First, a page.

There is a sequence of images I keep remembering about Sir, in what I believe to be his transformation from one of the 24 Senators, into a world leader. The first was when he stood alone behind his desk at the Senate plenary, as he looked on at other Senators interviewed by reporters. The second was him now being swarmed by reporters, hanging on to his every word as he talked about national issues when he ran for president.
The succeeding images were of his back or sides as I staffed for him when he delivered speeches, met with business and civil society leaders, and spoke with other world leaders. And from where I stood or sat, I saw the consistency of a leader who had the people’s best interest at heart. “Kayo and boss ko,” was not only a slogan, but the very principle of his public service.
And that was why he always had close at hand, a copy of the Constitution, maps, and the latest facts and figures, because he wanted to be sure that his decisions can maximize the benefits to the people.
I remember one time in the Senate, during the campaign, he met us and laid out his governance principles. He discussed how good governance can eliminate corruption, re-channel the funds to our ailing education system, and give our children a better future.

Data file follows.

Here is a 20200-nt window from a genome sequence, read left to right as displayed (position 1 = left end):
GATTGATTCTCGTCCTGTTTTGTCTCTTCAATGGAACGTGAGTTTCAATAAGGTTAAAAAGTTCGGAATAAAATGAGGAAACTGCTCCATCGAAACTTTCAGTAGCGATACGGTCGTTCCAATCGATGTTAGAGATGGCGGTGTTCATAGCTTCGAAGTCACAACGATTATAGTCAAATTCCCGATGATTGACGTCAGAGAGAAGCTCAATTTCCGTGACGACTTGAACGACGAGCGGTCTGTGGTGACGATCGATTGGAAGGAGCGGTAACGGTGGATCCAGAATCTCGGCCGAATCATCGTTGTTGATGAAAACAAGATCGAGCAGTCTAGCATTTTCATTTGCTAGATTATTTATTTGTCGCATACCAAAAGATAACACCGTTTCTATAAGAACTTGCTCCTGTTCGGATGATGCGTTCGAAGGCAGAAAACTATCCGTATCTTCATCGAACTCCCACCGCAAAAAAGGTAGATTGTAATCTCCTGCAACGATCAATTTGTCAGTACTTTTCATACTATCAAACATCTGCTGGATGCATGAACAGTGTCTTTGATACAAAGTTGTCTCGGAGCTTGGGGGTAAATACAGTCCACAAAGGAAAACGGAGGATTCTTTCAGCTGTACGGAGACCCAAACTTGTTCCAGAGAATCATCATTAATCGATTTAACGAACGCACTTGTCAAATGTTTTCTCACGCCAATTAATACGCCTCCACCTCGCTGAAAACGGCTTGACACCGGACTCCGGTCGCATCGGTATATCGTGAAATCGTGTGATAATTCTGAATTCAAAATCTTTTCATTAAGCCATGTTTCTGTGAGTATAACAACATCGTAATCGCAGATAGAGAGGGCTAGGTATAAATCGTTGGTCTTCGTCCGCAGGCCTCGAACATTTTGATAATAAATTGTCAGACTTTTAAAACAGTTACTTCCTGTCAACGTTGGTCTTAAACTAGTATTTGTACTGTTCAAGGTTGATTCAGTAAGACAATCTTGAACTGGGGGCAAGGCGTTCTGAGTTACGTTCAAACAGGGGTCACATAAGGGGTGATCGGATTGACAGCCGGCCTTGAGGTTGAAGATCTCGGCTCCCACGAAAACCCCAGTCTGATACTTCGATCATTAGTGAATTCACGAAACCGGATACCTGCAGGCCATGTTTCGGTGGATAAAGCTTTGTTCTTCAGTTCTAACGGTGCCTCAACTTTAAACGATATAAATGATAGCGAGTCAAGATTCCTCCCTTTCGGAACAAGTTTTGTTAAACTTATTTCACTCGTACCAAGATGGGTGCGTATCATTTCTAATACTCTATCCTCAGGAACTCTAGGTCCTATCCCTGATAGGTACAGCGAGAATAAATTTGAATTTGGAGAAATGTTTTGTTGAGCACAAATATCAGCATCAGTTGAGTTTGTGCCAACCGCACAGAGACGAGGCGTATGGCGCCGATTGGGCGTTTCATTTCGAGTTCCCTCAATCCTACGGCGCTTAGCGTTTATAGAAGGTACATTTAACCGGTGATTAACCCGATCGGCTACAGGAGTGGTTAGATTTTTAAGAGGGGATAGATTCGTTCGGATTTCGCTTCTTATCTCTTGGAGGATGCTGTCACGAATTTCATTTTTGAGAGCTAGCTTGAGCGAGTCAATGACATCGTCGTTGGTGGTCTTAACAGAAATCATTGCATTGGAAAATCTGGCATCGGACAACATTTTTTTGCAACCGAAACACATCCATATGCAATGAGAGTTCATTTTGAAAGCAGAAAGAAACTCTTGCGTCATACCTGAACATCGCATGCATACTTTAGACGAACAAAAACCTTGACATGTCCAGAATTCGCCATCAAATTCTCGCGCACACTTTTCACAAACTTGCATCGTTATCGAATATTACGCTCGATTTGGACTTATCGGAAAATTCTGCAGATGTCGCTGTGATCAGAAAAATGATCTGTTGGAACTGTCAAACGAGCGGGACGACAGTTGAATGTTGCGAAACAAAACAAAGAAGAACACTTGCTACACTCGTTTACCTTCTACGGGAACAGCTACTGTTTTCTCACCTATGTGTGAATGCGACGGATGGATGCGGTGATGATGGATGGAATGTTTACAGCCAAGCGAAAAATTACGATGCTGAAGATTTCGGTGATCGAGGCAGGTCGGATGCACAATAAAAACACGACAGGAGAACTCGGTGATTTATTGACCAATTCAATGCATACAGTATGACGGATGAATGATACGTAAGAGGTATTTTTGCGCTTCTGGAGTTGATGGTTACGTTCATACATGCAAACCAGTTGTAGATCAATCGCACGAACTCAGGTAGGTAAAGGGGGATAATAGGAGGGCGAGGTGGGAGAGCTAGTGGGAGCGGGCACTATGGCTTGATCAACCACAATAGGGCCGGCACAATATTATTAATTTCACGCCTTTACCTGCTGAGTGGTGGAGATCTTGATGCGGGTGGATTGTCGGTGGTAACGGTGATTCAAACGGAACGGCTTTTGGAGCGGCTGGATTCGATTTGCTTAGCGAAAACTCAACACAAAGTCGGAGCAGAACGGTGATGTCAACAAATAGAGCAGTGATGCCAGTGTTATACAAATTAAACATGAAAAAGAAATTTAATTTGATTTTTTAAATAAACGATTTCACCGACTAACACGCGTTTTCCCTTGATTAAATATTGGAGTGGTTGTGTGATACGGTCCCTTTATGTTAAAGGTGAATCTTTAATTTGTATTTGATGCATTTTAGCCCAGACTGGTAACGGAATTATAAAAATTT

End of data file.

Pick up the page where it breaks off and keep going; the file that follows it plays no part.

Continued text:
And then in meetings about the national budget, it takes hours, subjecting Secretaries into what they call a “thesis defense.” But in those meetings, the President had a notepad and calculator in hand; correcting figures, revisiting assumptions, and even questioning projects— always with the goal of ensuring that public funds are spent properly, and that it will promote the welfare and well-being of the Filipino people.
There are, of course, light moments when I had to google the lyrics of a song he wanted to sing after a long day’s work. Or when I wanted to advise him to tour around in Rome, instead of locking himself in his hotel room reading his favorite book. There were also times when, he would “interview” a staff about their love lives.
It’s been my job to sit in the sidelines, taking notes, and providing staff support. It gave me an opportunity to learn not just about governance, but also the qualities of a good leader. The P., as we called him, is one of the greatest leaders in our generation, and I was fortunate enough to serve under him.